These images tell the story of the Maskalski family in a small village populated by ethnic Armenians, Russian and Georgians, situated in the Samtskhe-Javakheti mkhare (province) in the southeast of Georgia that borders both Armenia and Turkey. It was a chance encounter that led to a friendship with this beautiful family. Sometimes we meet people and while don’t have an official way of communicating with them, we still make it work and a friendship evolves in a way that, surprisingly, stands the test of time. We don’t always know why or how we understand each other but the conversation just seems to flow without really speaking the same language. There are just some instances where connections are made on something more than the words we speak.
The local economy is dominated by small-scale agriculture and the farmers are mostly engaged in cattle breeding.
The climate is harsh, and a significant share of its territory is covered by high mountains. Locals say, the winter lasts more than seven months with lots of bad weather, that is why almost everyone has cattle and hay or work at the farm.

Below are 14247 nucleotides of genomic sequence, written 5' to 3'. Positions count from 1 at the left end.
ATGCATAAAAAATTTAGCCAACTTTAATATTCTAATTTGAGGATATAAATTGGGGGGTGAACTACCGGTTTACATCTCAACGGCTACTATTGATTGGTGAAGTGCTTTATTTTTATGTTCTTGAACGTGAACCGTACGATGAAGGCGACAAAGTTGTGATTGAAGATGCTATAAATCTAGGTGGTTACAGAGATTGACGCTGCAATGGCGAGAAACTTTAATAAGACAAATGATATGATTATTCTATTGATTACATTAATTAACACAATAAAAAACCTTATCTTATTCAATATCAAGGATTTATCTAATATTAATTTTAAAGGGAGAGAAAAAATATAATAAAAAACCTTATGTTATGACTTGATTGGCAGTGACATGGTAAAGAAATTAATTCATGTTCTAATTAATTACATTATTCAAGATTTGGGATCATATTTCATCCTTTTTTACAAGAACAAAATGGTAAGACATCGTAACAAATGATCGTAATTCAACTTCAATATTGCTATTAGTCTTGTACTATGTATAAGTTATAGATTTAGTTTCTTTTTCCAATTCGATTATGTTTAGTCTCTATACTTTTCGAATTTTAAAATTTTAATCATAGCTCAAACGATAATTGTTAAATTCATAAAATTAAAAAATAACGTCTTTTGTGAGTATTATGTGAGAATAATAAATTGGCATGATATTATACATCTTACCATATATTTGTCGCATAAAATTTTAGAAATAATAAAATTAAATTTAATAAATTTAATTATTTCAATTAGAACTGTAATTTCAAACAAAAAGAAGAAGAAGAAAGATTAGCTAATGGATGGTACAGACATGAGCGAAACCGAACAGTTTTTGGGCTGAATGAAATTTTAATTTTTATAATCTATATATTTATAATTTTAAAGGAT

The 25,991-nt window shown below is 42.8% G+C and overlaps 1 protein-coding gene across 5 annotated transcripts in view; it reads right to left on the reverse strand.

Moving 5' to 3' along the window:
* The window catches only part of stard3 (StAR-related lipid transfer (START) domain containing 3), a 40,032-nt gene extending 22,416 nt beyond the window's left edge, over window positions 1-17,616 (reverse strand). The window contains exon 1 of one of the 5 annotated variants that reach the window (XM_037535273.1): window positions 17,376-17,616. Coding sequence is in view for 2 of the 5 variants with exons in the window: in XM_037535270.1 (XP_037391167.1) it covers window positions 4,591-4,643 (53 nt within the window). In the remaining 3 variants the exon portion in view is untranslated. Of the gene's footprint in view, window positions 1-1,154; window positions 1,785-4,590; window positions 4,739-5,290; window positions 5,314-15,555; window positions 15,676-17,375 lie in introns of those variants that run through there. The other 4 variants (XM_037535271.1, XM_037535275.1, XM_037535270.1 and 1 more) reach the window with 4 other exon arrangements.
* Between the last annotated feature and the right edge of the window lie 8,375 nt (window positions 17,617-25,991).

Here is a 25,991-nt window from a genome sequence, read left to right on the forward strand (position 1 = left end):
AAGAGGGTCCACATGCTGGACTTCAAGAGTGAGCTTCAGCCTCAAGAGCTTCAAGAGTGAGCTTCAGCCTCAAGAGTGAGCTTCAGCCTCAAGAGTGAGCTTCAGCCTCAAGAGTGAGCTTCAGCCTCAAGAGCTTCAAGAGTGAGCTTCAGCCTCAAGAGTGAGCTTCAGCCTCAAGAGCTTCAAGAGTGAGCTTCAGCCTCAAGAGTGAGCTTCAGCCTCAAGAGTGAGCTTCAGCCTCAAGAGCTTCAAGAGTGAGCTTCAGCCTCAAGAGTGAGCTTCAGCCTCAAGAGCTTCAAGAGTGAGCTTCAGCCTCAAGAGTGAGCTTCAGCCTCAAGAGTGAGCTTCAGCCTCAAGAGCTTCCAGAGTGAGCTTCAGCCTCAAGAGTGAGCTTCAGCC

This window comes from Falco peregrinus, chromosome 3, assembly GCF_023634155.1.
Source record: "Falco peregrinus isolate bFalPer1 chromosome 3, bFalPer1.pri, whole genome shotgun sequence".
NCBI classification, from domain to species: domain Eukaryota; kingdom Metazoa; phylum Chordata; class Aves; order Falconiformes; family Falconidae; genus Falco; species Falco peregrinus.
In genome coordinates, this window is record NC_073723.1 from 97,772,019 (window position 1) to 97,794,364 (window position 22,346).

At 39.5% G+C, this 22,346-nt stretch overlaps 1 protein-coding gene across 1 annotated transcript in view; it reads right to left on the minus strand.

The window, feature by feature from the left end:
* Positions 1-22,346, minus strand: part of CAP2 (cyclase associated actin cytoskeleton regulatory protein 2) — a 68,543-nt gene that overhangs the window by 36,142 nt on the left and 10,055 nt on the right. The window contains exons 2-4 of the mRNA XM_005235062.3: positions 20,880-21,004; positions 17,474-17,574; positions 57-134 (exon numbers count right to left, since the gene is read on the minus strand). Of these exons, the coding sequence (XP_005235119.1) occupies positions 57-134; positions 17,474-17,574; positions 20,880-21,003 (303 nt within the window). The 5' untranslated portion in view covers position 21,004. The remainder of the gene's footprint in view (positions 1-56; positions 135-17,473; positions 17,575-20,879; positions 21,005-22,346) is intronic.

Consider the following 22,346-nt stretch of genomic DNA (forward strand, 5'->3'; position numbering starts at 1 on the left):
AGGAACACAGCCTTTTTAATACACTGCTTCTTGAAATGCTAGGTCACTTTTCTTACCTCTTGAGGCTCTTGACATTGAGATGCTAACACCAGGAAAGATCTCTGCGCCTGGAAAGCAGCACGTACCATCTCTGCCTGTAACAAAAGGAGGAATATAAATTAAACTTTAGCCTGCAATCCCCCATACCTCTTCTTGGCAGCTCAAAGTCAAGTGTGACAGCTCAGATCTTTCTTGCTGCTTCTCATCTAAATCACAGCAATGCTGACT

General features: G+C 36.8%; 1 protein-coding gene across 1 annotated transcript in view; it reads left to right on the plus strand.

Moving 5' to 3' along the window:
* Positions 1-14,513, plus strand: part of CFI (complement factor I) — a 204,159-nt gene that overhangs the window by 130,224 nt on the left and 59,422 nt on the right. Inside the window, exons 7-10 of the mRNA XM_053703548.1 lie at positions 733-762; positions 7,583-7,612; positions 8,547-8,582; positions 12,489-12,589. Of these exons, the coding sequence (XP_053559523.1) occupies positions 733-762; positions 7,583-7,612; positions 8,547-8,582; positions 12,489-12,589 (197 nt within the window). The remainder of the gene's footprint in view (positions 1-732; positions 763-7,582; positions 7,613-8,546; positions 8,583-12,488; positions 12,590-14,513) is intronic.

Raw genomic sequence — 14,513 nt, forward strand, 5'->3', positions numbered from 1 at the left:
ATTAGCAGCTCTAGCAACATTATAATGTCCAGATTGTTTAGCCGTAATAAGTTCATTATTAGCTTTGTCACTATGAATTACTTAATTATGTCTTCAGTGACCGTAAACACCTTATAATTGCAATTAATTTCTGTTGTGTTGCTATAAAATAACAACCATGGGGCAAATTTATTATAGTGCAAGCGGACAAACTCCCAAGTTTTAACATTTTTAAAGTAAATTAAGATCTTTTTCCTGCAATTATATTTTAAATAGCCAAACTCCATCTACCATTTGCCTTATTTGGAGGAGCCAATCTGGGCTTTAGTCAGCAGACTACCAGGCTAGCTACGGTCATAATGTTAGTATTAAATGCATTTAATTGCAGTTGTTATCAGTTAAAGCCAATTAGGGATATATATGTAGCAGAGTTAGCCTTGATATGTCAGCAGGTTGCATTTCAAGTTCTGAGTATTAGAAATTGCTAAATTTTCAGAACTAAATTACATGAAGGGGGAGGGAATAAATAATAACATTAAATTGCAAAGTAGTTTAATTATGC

In the winter months, most villages off the main road are completely isolated from the outer world. During Soviet times the collective farms (kolkhozes) in the region were renowned for their cheese, some was even exported to Moscow as “Swiss cheese”. Today, however, the large-scale manufacturing of dairy products has been disrupted, due to poor technology and problems of transportation. Most farmers produce only milk and sell to local small-scale cheese producers. The high production and transportation costs do not make it worthwhile to produce other cash crops. Pesticides and fertilisers are almost non-existent, which makes agriculture extremely weather sensitive. Thus the land is used as pasture or for harvesting hay. There is also a lack of local factories to process agricultural products. Most small-scale farmers do not have access to modern technology and are totally dependent on renting machinery or simply on manual work.